Oxbridge is a portmanteau word referring to the universities of Oxford and Cambridge in England. They are among the most famous and prestigious universities in the world. Both were founded circa the 11th to 13th centuries (the exact dates are unclear), and between them they have produced a large number of Britain's prominent scientists, writers and politicians.
The competition between Oxford and Cambridge also has a long history, dating back to the days when Cambridge was founded by dissident scholars from Oxford. Oxford is perhaps more famous in the United States because of the Rhodes Scholarships, and the fact that former US president Bill Clinton went there. However, Cambridge lends its name to the pre-eminent American university town: John Harvard having been a Cambridge man. These are of course generalisations, as the names Oxford and Cambridge have different meanings to different people.
Similarities between Oxford and Cambridge
The two universities share a collegiate structure: both are composed of over 30 autonomous colleges which provide a social environment for groups of students to live, work and sleep in. The colleges are all part of the greater university however, and students studying the same subject are all given lectures together, irrespective of their college (however, choice of college at Oxford is more important than at Cambridge, since no Oxford college admits students to study every single subject available at the university, whereas at Cambridge, most colleges do give their students the choice to study any subject).
Colleges within each university regularly compete with each other in a variety of tournaments (e.g. rugby, rowing and chess), but will happily pool their talent to form university teams for competitions against the greater "enemy" (Oxford, or Cambridge as the case may be). This attitude is reflected in the fact that Oxford and Cambridge both refer to each other as "the other place".
Differences between Oxford and Cambridge
The city of Oxford is slightly larger, busier and more industrial than Cambridge. Oxford was previously associated with the motor industry, whereas Cambridge has aeronautical engineering and more high technology manufacturers.
Oxford is more often featured in the cinema; recent films with scenes shot in Oxford include Iris and the Harry Potter movies. Oxford was also one of several British cities competing for the title of European Capital of Culture 2008 but lost to Liverpool. However, although the city of Oxford appears more popular with tourists, Cambridge boasts the famous King's College Chapel.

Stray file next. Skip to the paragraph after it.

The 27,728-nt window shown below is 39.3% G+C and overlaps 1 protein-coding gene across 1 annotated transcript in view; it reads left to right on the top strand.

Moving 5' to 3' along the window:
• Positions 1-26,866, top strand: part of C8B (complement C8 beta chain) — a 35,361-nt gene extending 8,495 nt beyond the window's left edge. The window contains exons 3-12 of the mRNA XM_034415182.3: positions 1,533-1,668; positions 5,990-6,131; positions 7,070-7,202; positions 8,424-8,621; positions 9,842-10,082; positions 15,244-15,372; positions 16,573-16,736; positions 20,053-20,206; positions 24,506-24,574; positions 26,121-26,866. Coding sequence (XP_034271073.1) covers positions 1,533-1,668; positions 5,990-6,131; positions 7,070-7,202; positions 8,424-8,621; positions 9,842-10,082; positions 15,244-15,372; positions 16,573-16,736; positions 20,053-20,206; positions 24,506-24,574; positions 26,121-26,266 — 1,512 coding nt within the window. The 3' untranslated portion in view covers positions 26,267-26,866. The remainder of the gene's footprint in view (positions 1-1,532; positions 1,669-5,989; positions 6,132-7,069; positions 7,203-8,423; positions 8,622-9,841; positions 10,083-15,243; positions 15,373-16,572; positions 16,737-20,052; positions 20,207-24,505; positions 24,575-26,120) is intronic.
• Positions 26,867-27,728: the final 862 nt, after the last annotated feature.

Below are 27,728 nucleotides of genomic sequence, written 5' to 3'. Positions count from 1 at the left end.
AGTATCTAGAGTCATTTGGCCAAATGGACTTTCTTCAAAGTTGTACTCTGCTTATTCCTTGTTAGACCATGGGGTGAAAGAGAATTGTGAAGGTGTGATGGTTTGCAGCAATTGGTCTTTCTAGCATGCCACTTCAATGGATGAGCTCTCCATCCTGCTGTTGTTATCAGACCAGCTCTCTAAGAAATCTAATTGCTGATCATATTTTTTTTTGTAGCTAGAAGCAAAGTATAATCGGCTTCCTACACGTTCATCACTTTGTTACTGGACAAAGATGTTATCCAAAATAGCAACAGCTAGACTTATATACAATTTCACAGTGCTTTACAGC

There are also differences in the language used at the two universities. For example, the undergraduate student body is referred to as the "JCR" in both universities, but in Oxford this stands for Junior Common Room, whereas Cambridge has Junior Combination Rooms.
Indirect competition between the two universities
There has been much direct and indirect competition between the two universities for a number of years. Indirect competition can perhaps be measured by the success of the alumni of each university. Oxford has a greater political heritage: all but two of the British Prime Ministers since Winston Churchill have been Oxford graduates (the exceptions are James Callaghan and John Major, who did not receive university educations). Oxford is also famous for its dictionary, which is generally regarded as the definitive guide to modern English.
Cambridge's reputation is much more impressive in the sciences and philosophy, and arguably literature as well: it has been associated with most of Britain's historically famous scientists, such as Isaac Newton, Charles Darwin and James Clerk Maxwell, as well as the philosophers Bertrand Russell, Ludwig Wittgenstein and G.E. Moore; the poets Lord Byron, William Wordsworth, Samuel Taylor Coleridge and Sylvia Plath all studied at Cambridge. Cambridge alumni have been linked with some of the most critical scientific ideas and breakthroughs of the last few hundred years, including the theory of gravity, the theory of evolution, the structure of DNA, experimental evidence of the electron, neutron and proton and the splitting of the atom. Cambridge also claims many technological innovations, including the construction of the EDSAC: one of the world's first computers, as well as Frank Whittle's jet engine. In addition, Cambridge currently has more Nobel Prize winners associated with it than any other university in the world.
It is easy to stereotype the two institutions as having different strengths (for example, Oxford for politics and Cambridge for science), but Cambridge has also produced distinguished politicians like the Prime Ministers Balfour, Baldwin and Campbell-Bannerman, as well as famous actors, including John Cleese and Ian McKellen; Oxford graduates include the noted scientists Robert Hooke and Stephen Hawking (though he is now based at Cambridge), while the well-known fantasy authors C.S. Lewis, J. R. R. Tolkien and Philip Pullman were all at some time Oxford fellows.
There is of course no winner of the "alumni battle", as graduates from both universities have been successful in many different walks of life (which is only to be expected from institutions so old), and many of them have been associated with both Oxford and Cambridge in any case.